wissmo, This is not a project that anyone could predict with any accuracy the financial impact to Lawrence. The only thing that can be accurately predicted is the impact to the property and it's neighbors. You could say it won't impact either of us, unless you live out there or stand to gain financially so the decision should be left to the neighbors. So I ask you, do you care what the neighbors think about this? Suppose none of them want it? Would you care? Honestly, would you?

Alceste 6 years, 5 months ago

I recall reading something about "rural tourism" from that guy who lives in Cedar Crest in Topeka? As I recollect he was warbling on about "rural tourism" being an aspect of the salvation of Kansas economically.

Good for you, Newton McCluggage. Good for you that you know bullroar when ya hear it. "Rural tourism" indeed. Ya done hit the nail on the head..."Rural tourism’ is just a euphemism for just a plain old business. He can build anything: a railroad station, a hotel, motel, any kind of things. A vineyard … for yuppie environmentalists. It changes the rural character of the area, and based on some of his previous developments, there’s no telling what he’ll build out there. By rezoning it, he can do pretty much anything he wants out there.”

Yup....pretty much anything.....but then got them fancy elected officials looking out for you. Sometimes the public don't know what's best for them and require the assistance of hack politicians....particularly the kind that just like to play at it; politics that is....."ALL ANIMALS ARE EQUAL BUT SOME ANIMALS ARE MORE EQUAL THAN OTHERS". "Four legs good, two legs better! Four legs good, two legs better! Four legs good, two legs better!"

1petadvocate 6 years, 5 months ago

wissmo, development? How about something that just might create jobs, like, Lowe's, Olive Garden, plastic manufacturing, etc.? How about you sell your property for a "retreat", or better yet, let Compton build a 209 acre "retreat" next to your property. If you are lucky, the corporate businessmen-hunters will only shoot out your windows.. What a laughable proposal! We have no business in Lawrence, nor do we bring any in (largely because Compton is afraid of competition ( like the hot dog vendors next to his restaurants) to create a living for folks, so lets just bring big business in to shoot up our animals and surrounding rural landscape. Add a few boozy drinks to the mix and who knows what large game they bring down. Compton, just buy a bigger house and let them stay with you for the probably couldn't charge them for it, but I'm sure you would come up with a way to make a few pennies off of the invite...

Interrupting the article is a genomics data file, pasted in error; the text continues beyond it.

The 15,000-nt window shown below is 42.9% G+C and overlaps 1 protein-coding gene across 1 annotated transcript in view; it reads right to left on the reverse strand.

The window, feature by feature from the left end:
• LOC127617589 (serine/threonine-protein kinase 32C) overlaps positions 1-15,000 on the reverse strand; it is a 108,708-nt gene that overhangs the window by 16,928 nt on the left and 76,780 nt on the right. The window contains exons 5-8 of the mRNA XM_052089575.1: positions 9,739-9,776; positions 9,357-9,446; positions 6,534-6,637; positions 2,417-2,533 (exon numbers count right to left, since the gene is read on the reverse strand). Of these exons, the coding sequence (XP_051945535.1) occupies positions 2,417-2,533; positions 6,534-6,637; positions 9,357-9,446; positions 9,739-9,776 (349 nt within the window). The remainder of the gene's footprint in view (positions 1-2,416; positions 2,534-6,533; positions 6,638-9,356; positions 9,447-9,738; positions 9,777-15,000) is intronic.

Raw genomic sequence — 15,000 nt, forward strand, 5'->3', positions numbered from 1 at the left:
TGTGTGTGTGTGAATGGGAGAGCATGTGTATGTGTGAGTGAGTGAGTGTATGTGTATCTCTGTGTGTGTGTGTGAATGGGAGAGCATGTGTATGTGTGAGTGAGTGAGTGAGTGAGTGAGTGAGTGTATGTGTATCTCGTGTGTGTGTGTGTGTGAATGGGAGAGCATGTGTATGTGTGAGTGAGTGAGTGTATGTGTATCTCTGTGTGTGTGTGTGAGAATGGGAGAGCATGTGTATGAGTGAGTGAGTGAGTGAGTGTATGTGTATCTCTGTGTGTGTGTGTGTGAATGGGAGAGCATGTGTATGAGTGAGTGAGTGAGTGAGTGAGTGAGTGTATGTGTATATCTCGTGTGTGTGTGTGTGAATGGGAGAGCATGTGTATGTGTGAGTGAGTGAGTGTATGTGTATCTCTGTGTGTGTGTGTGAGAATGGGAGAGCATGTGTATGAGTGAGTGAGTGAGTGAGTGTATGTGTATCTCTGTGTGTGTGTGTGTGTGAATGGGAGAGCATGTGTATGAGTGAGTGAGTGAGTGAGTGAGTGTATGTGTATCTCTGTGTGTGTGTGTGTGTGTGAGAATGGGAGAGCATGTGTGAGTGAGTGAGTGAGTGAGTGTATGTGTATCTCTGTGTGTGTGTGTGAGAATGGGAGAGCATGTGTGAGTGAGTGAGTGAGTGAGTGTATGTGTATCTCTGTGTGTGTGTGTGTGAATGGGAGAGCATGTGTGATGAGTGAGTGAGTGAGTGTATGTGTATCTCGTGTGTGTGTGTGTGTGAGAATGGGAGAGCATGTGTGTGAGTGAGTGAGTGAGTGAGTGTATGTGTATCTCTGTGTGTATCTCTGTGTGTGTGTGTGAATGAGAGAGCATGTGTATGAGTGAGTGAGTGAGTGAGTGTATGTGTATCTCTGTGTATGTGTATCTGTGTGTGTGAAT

Scott Morgan 6 years, 5 months ago

Kimberling City Mo was a hard scrabble dead end sucky last pardon the pun "resort" for habitation in 1950. Made do nothing land around Lawrence look like paradise. Now, try buying a few acres. This area hums with dollars being spent.

Good grief, how do you think a place like this exists? Do you think they put folks in cabins with some Ranch Beans and a 6 pack? You don't think jobs will spring forth. Not all great, but tourist money being spent passes many hands.

Get over the hunting, from what I read they will have plenty of activity for pasty faced 60 year old hippies looking to congregate.

Do they offer Econ at KU?

Alceste 6 years, 5 months ago

Well, KU used to offer this course called "Principles of Personal Finance". As the class moved forward back in '68/'69 as I recall it became obvious there would be no discussions relative to alternative investment schemes (such as some of the alternative commodity brokering that was happening in both Douglas and Jefferson County), so it was deemed "irrelavant" by moi and was dropped. The shame of the "W" on the half completed transcript haunts me to this very day. Thank you for the reminder, wissmo. Not wink

Scott Morgan 6 years, 5 months ago

I took Econ something or other my first semester at a school many states away. It was in my first semester with a man who looked like Don Knotts, and had a speech impediment. Should have dropped too.

Those 60-70s profs must have enjoyed making something rather simple hard to understand. I re-read the textbook a few years ago finding the concepts simple.